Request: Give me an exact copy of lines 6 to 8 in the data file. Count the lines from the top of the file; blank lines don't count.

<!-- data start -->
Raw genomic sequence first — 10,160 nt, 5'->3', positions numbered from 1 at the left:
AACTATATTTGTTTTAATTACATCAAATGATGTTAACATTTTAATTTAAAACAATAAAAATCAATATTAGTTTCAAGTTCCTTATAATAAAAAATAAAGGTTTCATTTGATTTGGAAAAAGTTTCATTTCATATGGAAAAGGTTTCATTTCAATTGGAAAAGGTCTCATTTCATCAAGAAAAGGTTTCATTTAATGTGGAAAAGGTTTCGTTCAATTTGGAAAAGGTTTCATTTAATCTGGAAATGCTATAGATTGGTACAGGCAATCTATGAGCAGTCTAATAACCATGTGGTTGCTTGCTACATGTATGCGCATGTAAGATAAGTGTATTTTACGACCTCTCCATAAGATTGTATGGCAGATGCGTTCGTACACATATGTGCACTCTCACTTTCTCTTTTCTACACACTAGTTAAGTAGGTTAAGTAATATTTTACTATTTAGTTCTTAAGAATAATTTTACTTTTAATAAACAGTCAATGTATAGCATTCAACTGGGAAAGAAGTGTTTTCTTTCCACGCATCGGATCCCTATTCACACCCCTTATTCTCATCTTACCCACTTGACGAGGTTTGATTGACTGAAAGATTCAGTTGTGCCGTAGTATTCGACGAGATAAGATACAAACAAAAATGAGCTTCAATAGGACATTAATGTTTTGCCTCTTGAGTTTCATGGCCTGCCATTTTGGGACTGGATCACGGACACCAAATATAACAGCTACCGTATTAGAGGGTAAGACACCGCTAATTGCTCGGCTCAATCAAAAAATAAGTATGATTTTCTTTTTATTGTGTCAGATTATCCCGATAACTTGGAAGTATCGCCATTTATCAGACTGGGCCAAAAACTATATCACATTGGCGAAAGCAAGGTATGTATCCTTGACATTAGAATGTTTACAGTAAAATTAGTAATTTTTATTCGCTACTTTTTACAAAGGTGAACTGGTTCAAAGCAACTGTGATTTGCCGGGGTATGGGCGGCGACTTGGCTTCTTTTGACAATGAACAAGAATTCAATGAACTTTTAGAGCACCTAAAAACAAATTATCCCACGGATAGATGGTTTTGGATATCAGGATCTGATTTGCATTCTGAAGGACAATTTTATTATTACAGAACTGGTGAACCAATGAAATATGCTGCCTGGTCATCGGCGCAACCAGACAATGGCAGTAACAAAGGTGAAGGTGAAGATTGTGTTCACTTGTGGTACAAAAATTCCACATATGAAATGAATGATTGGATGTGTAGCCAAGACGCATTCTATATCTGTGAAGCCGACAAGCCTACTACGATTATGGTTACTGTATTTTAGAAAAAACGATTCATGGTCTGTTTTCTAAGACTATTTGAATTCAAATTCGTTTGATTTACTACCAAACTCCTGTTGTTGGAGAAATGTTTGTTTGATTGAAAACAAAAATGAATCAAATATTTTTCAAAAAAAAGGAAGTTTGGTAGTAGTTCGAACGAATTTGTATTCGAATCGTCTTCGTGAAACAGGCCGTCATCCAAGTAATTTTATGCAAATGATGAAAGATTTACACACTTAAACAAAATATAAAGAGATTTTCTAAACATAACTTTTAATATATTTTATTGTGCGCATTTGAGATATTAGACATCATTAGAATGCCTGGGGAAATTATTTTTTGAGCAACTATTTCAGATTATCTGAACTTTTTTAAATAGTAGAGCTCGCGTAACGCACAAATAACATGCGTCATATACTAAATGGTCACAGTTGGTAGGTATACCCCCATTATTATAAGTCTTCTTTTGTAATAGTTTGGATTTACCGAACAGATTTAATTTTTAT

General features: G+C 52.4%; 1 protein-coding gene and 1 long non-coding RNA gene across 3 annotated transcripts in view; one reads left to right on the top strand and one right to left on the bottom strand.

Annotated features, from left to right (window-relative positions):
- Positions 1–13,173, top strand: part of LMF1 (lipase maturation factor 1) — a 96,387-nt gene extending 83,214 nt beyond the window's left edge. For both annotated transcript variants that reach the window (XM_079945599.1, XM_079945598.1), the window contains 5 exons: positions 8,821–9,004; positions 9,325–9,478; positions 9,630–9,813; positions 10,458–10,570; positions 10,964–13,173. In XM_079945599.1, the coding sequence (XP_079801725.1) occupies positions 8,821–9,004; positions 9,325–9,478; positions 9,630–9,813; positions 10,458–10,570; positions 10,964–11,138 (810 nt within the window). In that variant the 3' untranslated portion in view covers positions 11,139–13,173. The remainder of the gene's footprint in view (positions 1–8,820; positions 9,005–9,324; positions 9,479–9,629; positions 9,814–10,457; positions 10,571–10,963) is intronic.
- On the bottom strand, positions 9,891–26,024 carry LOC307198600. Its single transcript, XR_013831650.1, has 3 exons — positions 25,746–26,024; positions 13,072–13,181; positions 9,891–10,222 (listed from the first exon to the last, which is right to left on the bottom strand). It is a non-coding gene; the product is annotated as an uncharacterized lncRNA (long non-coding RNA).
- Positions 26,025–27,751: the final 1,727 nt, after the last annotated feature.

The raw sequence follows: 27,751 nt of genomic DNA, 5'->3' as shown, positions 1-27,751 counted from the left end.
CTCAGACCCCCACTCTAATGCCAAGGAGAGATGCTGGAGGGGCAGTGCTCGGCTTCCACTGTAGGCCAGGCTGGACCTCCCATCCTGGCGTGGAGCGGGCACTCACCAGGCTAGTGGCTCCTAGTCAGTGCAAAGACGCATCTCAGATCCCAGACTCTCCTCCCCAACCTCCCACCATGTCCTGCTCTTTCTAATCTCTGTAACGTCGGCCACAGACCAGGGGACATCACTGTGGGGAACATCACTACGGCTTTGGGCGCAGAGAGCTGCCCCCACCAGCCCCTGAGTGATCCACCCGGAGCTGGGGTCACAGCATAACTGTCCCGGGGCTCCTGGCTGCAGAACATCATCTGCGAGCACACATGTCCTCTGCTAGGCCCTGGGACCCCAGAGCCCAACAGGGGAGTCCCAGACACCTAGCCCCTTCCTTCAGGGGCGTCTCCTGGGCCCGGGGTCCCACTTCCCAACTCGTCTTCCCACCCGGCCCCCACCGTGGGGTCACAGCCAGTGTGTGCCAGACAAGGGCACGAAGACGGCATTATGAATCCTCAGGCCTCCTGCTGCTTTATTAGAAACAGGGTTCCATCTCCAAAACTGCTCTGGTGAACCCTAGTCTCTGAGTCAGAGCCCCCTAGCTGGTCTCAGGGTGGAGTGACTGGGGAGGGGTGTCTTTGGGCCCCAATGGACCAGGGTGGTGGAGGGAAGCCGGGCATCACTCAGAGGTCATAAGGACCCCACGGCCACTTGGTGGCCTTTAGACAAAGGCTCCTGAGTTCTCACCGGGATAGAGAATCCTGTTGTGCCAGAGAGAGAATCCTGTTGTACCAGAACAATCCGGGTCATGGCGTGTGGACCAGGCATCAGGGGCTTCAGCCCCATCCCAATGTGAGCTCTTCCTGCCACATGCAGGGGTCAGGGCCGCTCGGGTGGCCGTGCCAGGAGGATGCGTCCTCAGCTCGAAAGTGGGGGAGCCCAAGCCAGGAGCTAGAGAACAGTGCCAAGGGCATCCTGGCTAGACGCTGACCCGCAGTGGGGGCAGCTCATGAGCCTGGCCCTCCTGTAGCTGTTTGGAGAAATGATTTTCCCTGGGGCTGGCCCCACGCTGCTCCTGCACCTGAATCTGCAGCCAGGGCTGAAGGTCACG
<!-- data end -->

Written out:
- On the bottom strand, positions 9,891–26,024 carry LOC307198600. Its single transcript, XR_013831650.1, has 3 exons — positions 25,746–26,024; positions 13,072–13,181; positions 9,891–10,222 (listed from the first exon to the last, which is right to left on the bottom strand). It is a non-coding gene; the product is annotated as an uncharacterized lncRNA (long non-coding RNA).
- Positions 26,025–27,751: the final 1,727 nt, after the last annotated feature.

The raw sequence follows: 27,751 nt of genomic DNA, 5'->3' as shown, positions 1-27,751 counted from the left end.